Just a Guy Made of Vertices and Splines…

(Excuse the terrible attempt at a They Might Be Giants reference, titles have to come from somewhere, right?)

I’ve been playing quite a bit of Max Payne 2 lately and have been experiencing a not entirely unpleasant, but decidedly odd oscillation of my connection to its world. It’s particularly salient when I’m in the (common) process of shooting a bunch of enemies, perhaps especially when they come running through the door at me, and even more especially when I’m not using bullet time (though that’s getting mighty specific). It feels like about half the time I view these enemies as “people in the world” who I have a kind of relationship with in the sense of their role as mafia or assassins or whatever. At those times I feel a connection to my actions (of killing them) in a story sense.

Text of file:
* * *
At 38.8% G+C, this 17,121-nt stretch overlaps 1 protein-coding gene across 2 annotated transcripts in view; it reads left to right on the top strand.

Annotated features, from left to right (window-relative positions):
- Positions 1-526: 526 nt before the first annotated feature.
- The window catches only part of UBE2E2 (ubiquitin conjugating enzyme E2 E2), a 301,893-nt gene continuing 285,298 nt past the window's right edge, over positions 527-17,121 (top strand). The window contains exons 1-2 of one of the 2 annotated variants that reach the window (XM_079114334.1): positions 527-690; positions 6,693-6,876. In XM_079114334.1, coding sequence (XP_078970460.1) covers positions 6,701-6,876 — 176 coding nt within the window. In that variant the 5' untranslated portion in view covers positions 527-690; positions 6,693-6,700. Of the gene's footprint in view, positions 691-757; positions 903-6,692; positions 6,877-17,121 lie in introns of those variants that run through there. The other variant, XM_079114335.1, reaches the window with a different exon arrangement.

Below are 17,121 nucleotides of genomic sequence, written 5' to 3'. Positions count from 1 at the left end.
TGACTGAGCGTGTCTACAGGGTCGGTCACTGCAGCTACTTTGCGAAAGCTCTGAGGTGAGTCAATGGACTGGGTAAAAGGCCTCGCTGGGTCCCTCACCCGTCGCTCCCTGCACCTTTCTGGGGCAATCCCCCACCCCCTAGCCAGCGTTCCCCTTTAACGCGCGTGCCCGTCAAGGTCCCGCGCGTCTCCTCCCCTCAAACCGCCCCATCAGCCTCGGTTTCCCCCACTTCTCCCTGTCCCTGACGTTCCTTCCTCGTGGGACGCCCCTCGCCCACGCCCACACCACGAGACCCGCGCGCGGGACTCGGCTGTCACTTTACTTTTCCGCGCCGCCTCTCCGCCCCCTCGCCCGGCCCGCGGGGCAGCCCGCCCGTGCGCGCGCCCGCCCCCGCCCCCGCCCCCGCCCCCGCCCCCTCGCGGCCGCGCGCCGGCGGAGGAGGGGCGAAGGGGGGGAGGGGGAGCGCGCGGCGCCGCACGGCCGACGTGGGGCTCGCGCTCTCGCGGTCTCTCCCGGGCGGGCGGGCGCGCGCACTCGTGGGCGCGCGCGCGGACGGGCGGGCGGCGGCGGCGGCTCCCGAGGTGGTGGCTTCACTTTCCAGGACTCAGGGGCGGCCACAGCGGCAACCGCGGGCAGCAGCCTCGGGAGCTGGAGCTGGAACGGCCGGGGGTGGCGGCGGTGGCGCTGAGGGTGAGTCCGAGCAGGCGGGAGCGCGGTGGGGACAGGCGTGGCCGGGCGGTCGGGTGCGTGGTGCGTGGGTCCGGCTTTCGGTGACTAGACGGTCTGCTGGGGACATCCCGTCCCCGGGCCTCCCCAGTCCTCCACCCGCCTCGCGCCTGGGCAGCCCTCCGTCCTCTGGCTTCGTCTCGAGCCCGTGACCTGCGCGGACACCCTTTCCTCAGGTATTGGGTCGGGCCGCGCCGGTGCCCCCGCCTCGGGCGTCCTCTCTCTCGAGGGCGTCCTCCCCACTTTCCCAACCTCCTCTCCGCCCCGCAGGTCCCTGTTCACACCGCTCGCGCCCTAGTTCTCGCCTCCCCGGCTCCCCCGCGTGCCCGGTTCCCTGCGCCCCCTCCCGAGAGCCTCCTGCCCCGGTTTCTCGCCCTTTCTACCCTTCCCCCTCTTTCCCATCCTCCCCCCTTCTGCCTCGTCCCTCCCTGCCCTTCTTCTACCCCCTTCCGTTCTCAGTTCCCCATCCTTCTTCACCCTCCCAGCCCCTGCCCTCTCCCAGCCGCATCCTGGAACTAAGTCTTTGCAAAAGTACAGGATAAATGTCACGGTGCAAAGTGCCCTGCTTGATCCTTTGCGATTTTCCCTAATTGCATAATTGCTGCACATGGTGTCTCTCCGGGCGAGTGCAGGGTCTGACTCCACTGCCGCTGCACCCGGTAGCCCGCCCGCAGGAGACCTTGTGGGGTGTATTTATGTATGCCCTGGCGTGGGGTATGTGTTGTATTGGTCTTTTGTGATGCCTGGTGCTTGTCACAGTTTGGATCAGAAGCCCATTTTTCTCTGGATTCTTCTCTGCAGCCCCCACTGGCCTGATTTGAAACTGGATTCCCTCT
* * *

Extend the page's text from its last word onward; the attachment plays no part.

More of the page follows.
But then there are these other times when the enemies are so clearly 3D models rushing around in the virtual space that I need to point at and click on. The game dissolves into its abstractions, in other words. It’s not unpleasant, as I said, but feels peculiar. At those times the game is entirely devoid of fiction, it just slips away and leaves the shapes and movements and interactions behind – I point and click efficiently and “get things done” and move forward.

When this started happening I thought it would illustrate very clearly to me how important the fiction is for contextualising your actions and making them meaningful, but it’s been a surprise just how intriguing it is to play these games entirely without that meaning. Particularly single-player, actually, as there’s not even the intensifier or meaning-maker of another person controlling the 3D model – just the code. It seems somehow very pure.

1 November 2011
← next words previous words →